Independent bookstore feels just like home
Book lovers, comedians and famous authors flock to District's own Politics and Prose
A young child sits on a plush tan bear chair, thumbing through an R.L. Stein horror book. A couple sits on an oversized couch stirring mammoth teacups and discussing politics. College students tap away at computer keys while frantically flipping through texts. A glass door opens and a burst of cool air ushers in a diverse group of people who have navigated a treacherous parking lot to linger in one of D.C.'s independent bookstores, Politics and Prose.
A Literary Gem on Connecticut Avenue
On any given night, one can walk into the building at 5015 Connecticut Ave. N.W. and see a store packed with people sitting in oversized chairs and listening intently to famous speakers, ranging from Pulitzer Prize-winner Alice Walker to New York Times columnist Frank Rich to news anchor Jim Lehrer.
When Politics and Prose first opened its doors to the public in 1984, the events coordinator had to beg people to speak at the store, co-owner Barbara Meade said. But as time passed, the bookstore became more recognizable.
"At some point there was a tipping point and we were doing less asking and publishers were calling us. There are about five authors for every speaking slot we have," Meade said.
Speakers that hold events draw large crowds to the store, according to Meade. The store welcomes politicians, fiction writers and comedians - anyone who has an interesting story or point of view, according to Meade. The three most successful visits were President Clinton, "Daily Show" host Jon Stewart and "Harry Potter" author J.K. Rowling, Meade said.
"Bill Clinton was very exciting when he was promoting his memoir. It was a special thrill to have him here at our store," said Mark Laframboise, a book buyer at Politics and Prose. "People lined up all the way down Nebraska [Avenue] to hear him speak."
Money Isn't the Purpose
Carla Cohen, an urban planning specialist, and Meade, a Potomac, Md., native and bookseller, opened the store 22 years ago. During the store's inaugural year, it reported profits of approximately $250,000. Now, over two decades later, the store reports that it grosses roughly $6 million annually, a 95.8 percent increase from their opening year. The store was also named Bookseller of the Year in 1999 by Publisher's Weekly.
Despite the store's popularity, Meade and Cohen's original vision of a community-based store is still intact.
"Money isn't the purpose. Our mission it to help make the world a better place to live through community, reading and friendships," Meade said.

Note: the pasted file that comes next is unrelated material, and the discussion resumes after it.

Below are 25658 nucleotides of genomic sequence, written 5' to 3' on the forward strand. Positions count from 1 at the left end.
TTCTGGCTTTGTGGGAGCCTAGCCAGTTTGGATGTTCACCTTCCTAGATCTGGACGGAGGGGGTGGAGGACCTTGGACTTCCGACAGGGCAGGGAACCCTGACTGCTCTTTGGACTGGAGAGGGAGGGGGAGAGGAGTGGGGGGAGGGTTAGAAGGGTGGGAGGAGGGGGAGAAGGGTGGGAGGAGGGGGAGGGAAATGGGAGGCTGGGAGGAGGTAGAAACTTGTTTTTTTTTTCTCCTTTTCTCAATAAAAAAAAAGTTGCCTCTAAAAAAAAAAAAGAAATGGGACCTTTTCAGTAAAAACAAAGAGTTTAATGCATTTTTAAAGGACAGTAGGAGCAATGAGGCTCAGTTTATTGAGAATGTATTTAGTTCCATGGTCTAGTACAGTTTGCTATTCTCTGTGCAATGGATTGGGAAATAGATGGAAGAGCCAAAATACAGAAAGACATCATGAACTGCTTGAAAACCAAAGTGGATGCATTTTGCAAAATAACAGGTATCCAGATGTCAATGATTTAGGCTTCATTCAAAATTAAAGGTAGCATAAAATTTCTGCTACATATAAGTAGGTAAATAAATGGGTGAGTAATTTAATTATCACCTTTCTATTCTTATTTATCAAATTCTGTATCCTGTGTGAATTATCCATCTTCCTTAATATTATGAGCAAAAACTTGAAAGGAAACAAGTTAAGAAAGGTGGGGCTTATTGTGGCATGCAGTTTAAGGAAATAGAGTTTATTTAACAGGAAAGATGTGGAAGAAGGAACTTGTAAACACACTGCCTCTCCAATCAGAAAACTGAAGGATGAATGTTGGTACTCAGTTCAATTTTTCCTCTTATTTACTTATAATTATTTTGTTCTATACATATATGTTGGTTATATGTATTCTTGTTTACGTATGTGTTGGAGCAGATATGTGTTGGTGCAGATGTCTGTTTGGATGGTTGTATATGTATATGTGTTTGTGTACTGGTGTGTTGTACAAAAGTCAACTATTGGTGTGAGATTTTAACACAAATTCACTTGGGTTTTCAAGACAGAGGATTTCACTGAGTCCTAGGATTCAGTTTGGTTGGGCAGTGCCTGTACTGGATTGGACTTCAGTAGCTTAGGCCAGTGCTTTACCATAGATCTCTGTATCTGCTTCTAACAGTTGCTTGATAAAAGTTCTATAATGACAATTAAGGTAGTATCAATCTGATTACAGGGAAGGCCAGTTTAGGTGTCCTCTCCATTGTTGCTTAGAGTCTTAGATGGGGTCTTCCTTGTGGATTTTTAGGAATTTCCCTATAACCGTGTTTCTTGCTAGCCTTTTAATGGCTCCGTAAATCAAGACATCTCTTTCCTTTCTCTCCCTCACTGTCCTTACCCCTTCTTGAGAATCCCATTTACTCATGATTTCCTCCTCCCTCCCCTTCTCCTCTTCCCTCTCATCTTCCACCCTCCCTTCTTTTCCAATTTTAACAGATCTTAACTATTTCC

One of the main goals of Politics and Prose is to "make the customers feel special. Too much of modern life is anonymous at best and often brusque and unpleasant," according to Cohen.
"We can provide an oasis of civility and comfort," she said.
Community and Customer Service
Customer service isn't the only thing that makes Politics and Prose so successful, Meade said. The bookstore also gives back to the community through free speaker events, classes on literature and community outreach programs in local schools.
The most successful program that Politics and Prose runs is the free evening book group. They are open to the public and meet monthly to discuss books of different genres including public affairs, art and fiction.
Politics and Prose is also an escape from the bustle of everyday life and allows people with similar interests to interact, said Geoff Williams, a high school student and Politics and Prose customer.
"It's a place where people can come together and talk to each other. With all the new technology like iPods and cell phones, you could sit next to someone for an hour on the Metro and never exchange a word," Williams said.
"It's something about just saying, 'Hi, I read that author, that's a book you should read,'" he said.
A man with rimmed glasses and wavy brown hair, fondly known to the staff as "the reader," demonstrates just how appealing the bookstore can be. David Fellman spends about 20 hours a week reading in a lounge chair at Politics and Prose but has never purchased a book there.
"I come here almost daily for a couple hours during the evening and a good portion of the afternoon on weekends. I come because there is nothing else more compelling going on," Fellman said.
Help From National Media
The relationship that Politics and Prose has developed with the national media has also contributed to its widespread popularity, Meade said.
"One of the things that has probably been the most effective PR is we have a wonderful relationship with C-SPAN. [Our author talks] are probably on C-SPAN a dozen times a month," Meade said. "We have a lot of people who happen to be in Washington as tourists and they always want to make a visit to Politics and Prose because they saw us on C-SPAN."
From the coffee house, to the speakers, to the wide selection and great service, Politics and Prose has it all, according to Amelia Saletan, a Politics and Prose customer.
"People are just drawn to the bookstore," Saletan said.
For more information on Politics and Prose, including a schedule of upcoming events and speakers, go to the store's Web site, www.politics-prose.com. Upcoming events include Colin MacKinnon on Dec. 8 and Jim Lehrer on Dec. 11.